NS2 & CMH Present and Charleston City Paper Welcomes:
John Waters - This Filthy World: Dirtier & Filthier
Fri · March 10, 2017
Doors: 7:00 pm / Show: 8:00 pmCharleston Music Hall
$39.50 - Tier 2 | $49.50 - Tier 1
Recommended for Mature Audiences
Association with The Terrace Theatre
Dinner & Show option available for an additional $32
Call for reservations after purchasing Dinner & Show option
Dinner at Vincent Chicco's - (843) 203-3002
Dinner at Virginia's on King - (843) 735-5800
Tickets can also be purchased at Music Hall Box Office:
37 John Street (843) 853-2252 | Monday - Friday (10 am - 3 pm)
Ticketfly Hotline: (877) 987-6487 | Everyday (10 am - 9 pm)http://www.charlestonmusichall.com/event/1393827/
“This Filthy World” is Waters’s rapid-fire one-man spoken word “vaudeville” act that celebrates the film career and joyously appalling taste of the man William Burroughs once called “The Pope of Trash”. Updated and expanded from the original film version that enjoyed critical success at the Edinburgh, Toronto and Berlin Film Festivals, the live performance of “This Filthy World” focuses on Waters’s early negative artistic influences, his fascination with true crime, exploitation films, fashion lunacy, the extremes of the art world, Catholicism, sexual deviancy and a love of reading.
John Waters was born in Baltimore, Maryland in 1946. For those of you who don’t know, Maryland can be a pretty strange place to grow up. Luckily for John, 1960’s Baltimore had a few saving graces. Here he would meet the men and women willing to work in front of and behind the camera on his self-written, self-produced and independently financed movies.
Waters went from a local boy making cheap, underground movies to a local man making counter-culture Hollywood comedies. But don’t be fooled by the veneer – all of his films were shot on location in Baltimore and with very modest budgets. The star power of his post-Hairspray films demonstrate his influence and clout.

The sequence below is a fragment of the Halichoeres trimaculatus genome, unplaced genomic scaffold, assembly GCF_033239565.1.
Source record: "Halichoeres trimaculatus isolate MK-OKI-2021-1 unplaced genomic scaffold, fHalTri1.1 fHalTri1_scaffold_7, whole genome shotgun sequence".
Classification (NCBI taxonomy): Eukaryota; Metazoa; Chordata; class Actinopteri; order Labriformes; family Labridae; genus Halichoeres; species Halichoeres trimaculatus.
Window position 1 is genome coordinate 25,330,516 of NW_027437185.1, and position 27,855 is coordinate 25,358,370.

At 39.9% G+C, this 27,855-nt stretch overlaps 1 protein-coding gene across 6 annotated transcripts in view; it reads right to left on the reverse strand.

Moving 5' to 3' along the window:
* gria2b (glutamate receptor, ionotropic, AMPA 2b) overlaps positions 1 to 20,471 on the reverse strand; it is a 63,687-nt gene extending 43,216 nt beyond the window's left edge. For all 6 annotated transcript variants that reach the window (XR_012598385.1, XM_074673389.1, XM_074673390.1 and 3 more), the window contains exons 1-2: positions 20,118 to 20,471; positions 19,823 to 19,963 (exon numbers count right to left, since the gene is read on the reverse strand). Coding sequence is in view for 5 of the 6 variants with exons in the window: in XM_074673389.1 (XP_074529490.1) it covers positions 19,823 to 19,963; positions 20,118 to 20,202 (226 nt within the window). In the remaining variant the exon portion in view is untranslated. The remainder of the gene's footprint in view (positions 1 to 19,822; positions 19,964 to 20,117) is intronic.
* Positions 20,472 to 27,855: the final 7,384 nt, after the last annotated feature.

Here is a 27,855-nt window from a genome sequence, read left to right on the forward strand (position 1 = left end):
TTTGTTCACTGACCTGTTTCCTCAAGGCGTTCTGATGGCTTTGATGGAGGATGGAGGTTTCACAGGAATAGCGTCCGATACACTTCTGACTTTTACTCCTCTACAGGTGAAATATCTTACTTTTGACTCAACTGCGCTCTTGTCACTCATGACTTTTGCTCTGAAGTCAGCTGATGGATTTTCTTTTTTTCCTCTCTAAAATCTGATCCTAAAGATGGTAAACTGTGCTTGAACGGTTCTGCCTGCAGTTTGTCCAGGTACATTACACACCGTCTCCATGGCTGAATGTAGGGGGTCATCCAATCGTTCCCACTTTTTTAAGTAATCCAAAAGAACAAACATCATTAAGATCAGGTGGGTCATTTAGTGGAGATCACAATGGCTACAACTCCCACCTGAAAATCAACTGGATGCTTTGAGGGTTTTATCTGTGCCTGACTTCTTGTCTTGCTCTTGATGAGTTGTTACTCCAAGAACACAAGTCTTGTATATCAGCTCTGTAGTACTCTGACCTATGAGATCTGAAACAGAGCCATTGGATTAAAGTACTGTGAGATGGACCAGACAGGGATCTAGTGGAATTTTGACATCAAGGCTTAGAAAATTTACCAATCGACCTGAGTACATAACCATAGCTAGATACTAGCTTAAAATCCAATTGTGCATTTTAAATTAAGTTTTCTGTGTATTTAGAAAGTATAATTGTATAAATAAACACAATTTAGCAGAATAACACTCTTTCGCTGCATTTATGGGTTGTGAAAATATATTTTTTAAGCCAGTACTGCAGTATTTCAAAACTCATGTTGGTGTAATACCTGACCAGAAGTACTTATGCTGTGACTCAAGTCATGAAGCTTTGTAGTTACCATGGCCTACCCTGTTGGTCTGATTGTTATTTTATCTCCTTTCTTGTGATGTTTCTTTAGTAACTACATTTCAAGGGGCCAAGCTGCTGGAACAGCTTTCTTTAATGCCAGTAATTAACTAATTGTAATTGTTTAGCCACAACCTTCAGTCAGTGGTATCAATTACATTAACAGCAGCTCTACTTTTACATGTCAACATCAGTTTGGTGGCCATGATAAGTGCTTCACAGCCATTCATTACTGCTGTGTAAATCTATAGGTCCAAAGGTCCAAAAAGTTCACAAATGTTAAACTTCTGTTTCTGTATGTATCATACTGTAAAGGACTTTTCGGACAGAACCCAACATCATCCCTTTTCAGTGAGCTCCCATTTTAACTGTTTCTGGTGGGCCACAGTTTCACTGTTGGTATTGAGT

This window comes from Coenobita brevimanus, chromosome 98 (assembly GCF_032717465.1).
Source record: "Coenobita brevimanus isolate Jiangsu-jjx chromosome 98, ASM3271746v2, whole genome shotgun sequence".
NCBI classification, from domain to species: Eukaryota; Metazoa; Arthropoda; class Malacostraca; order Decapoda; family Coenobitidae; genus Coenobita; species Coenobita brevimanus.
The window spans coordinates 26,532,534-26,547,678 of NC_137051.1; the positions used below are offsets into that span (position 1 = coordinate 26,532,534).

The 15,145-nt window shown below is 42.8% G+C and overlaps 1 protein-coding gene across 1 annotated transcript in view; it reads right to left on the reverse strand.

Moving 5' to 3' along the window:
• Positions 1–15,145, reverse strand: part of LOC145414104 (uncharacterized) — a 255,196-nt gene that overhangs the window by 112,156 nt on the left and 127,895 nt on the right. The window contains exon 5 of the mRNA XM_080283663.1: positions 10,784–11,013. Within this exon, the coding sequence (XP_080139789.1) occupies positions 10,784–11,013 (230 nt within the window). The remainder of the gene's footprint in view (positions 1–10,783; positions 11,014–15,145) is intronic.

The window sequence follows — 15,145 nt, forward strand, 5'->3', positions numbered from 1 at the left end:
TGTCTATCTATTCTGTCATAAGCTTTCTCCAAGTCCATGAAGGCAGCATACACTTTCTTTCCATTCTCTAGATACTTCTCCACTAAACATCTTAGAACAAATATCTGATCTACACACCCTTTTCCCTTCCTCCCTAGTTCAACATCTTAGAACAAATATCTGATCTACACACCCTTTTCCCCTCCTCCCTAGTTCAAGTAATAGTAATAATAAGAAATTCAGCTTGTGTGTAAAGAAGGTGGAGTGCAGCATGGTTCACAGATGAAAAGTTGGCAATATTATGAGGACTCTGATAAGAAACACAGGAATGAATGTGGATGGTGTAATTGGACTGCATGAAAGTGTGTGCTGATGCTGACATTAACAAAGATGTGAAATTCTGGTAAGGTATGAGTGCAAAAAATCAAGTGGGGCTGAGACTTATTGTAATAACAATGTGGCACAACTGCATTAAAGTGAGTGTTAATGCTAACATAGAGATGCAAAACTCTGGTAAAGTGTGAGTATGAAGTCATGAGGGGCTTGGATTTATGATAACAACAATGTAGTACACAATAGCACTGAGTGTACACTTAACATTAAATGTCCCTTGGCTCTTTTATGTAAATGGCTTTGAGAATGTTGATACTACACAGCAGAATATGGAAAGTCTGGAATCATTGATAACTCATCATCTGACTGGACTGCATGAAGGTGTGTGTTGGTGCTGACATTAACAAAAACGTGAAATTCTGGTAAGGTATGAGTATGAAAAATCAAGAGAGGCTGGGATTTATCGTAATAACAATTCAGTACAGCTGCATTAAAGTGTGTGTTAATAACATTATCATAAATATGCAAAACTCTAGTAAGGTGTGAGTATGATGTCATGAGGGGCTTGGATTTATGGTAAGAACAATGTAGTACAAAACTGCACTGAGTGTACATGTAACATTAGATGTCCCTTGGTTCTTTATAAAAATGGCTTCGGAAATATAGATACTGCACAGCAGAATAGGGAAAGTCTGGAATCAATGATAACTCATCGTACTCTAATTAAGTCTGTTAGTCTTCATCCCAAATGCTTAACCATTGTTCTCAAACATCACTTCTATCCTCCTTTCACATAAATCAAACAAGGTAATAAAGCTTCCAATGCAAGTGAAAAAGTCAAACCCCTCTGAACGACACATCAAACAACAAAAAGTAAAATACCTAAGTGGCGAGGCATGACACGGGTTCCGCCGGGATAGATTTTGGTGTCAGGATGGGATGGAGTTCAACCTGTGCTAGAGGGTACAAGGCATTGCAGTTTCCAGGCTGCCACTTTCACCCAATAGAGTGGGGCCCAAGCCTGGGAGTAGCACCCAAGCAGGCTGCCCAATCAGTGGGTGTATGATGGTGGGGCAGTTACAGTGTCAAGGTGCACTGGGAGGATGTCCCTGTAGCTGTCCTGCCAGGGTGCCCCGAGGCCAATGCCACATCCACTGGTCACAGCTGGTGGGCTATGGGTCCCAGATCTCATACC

Waters writes all his own films, and elements of filth and debauchery exist in all his screenplays. Also present in many of his films is the duality of sincerity and squashed innocence of late 50’s and early 60’s Americana: sweet mothers who make breakfast for a family of four versus cheap girls who have babies in the backs of cars.
John is also an accomplished writer, photographer and visual artist. He has published multiple volumes of his journalistic exploits, screenplay collections, and artwork.
Of course, he is most well known for breaking boundaries of acceptable filmmaking. Drugs, queers, abortion, religion – nothing is sacred in his field of vision. When asked about it, he says “secretly I think that all my films are politically correct, though they appear not to be. That’s because they’re made with a sense of joy.” And perhaps that is why so many people from all around the world take such joy in his movies.
Charleston Music Hall
37 John Street
Charleston, South Carolina, 29403